This is the same conclusion all state-appointed commissions reached. And not investigative bodies, by the way – the first two commissions were only inquiry commissions with no subpoena power and no intention to investigate; all commissions, including the last, were exceptional only in how slowly they worked and how little new information they could discover[i].
At the same time, the press showed a remarkable lack of interest in the state’s obvious conflict with a clamor of Yemenite and other Mizrahi voices. With the exception of Haolam Haze in 1967, and a few articles in Haaretz and Ha’ir in the mid 1990s, inquiry into public outcry was nearly non-existent. From the 1960s until the last commission’s findings were published in November 2001, state press releases and media reporting show incredible consistency with each other.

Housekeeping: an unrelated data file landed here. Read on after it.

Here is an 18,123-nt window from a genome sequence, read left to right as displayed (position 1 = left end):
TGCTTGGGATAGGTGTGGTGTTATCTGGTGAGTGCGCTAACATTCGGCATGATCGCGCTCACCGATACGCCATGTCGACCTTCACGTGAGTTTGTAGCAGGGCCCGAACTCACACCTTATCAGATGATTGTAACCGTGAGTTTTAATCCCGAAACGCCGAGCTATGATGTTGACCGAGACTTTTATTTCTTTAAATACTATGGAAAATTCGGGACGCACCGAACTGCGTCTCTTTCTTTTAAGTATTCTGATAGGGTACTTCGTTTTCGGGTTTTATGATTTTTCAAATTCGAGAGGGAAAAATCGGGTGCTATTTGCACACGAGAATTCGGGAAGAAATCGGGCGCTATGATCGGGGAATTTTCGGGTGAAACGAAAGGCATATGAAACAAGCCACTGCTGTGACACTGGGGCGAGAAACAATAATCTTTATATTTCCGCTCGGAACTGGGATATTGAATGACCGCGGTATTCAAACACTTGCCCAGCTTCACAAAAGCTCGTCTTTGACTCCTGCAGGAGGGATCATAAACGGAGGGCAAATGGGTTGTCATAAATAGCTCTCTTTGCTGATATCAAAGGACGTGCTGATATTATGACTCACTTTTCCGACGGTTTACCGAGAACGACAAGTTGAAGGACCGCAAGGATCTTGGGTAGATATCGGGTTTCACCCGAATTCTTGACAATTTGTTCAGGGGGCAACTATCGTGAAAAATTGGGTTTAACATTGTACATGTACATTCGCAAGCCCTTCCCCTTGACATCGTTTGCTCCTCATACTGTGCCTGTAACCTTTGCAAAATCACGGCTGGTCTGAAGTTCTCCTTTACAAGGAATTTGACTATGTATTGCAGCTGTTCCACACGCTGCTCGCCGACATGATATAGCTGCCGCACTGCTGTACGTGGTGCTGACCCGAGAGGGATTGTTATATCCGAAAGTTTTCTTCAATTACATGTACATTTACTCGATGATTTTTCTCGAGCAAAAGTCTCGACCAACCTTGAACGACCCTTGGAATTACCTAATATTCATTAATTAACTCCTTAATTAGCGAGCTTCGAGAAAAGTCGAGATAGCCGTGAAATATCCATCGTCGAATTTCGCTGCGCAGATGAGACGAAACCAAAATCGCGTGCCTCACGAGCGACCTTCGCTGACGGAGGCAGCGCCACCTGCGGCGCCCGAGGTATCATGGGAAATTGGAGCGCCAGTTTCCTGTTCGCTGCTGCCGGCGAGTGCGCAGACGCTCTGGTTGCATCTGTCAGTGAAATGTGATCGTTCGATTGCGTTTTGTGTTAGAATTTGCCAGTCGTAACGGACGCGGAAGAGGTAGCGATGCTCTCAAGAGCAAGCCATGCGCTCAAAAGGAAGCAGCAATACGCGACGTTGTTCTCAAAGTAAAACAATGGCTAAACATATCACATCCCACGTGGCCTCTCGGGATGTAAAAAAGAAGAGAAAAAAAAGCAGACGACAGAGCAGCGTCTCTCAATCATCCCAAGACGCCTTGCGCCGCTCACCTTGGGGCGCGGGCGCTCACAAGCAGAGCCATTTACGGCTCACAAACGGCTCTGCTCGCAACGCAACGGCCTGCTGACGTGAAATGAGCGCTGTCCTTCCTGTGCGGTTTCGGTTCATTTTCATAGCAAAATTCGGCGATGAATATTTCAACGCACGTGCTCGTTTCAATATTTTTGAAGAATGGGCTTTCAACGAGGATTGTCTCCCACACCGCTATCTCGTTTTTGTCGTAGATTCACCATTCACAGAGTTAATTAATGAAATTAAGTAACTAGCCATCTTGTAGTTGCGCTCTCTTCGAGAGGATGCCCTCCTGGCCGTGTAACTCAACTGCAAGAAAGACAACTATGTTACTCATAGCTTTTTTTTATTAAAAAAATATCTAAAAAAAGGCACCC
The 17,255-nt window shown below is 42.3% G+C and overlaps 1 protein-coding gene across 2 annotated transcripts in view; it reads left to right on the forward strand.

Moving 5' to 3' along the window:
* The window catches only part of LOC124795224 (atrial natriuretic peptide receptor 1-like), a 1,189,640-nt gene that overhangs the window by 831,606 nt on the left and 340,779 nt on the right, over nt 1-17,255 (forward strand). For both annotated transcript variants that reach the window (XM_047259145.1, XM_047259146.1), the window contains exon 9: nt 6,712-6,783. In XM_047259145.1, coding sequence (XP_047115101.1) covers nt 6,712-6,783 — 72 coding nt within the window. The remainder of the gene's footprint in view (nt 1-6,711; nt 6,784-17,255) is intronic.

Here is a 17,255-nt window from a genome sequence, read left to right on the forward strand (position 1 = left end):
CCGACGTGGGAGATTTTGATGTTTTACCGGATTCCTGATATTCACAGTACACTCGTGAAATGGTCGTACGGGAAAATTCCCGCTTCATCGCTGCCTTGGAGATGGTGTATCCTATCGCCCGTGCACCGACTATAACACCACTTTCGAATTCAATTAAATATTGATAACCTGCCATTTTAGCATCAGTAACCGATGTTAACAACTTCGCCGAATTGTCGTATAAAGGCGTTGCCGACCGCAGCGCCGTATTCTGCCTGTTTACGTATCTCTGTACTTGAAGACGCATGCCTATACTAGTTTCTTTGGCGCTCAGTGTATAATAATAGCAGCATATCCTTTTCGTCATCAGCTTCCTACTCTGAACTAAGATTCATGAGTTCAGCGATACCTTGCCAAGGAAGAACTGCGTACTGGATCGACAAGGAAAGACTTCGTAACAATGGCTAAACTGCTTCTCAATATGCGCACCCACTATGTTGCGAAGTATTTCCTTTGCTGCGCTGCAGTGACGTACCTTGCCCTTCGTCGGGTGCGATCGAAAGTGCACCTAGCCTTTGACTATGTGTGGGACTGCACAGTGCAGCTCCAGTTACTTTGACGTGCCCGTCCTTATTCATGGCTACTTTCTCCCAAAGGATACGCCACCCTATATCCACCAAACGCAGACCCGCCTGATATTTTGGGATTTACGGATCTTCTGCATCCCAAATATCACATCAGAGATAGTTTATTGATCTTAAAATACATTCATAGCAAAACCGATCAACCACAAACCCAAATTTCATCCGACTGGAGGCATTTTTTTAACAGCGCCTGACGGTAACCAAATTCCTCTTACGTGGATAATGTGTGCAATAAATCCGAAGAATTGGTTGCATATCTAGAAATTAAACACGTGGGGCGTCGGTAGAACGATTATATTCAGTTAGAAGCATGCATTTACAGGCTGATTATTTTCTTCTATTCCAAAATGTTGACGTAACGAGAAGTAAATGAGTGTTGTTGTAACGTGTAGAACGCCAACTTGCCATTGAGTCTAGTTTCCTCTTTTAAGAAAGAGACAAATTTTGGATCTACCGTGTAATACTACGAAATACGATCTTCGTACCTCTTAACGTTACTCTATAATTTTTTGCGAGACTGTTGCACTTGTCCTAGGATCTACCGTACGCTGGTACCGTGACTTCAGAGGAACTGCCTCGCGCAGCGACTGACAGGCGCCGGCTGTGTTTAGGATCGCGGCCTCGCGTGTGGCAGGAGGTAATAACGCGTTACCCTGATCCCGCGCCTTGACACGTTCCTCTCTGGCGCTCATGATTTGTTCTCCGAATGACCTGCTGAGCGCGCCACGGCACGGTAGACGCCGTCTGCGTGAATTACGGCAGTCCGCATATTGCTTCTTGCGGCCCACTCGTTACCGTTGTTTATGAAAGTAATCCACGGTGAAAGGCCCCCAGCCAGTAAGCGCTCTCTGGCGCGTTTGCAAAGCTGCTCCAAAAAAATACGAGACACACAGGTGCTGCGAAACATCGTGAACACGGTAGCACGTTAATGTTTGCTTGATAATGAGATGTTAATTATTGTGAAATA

When I examined the media narrative for my book, based on my Ph.D. dissertation, Israeli Media and the Framing of Internal Conflict: the Yemenite Babies Affair (Palgrave Macmillan, 2009), I found a discourse that was overwhelmingly supportive of state efforts to quash discussion of the affair. Starting with the first articles in the 1960s, writers were eager to dismiss claims of kidnapping. “Don’t you think that if these accusations were true the police would have opened some files to investigate these matters” (Maariv, October 9, 1966). In other words, if there was no investigation, there was no crime in the first place. Others dismissed all calls for an investigation, saying, “all people working in the camps, with no exception, were honest people” (Maariv April, 1, 1966), or, “no child was ever released from the hospital without identification” (Tel-Aviv, December 20, 1985).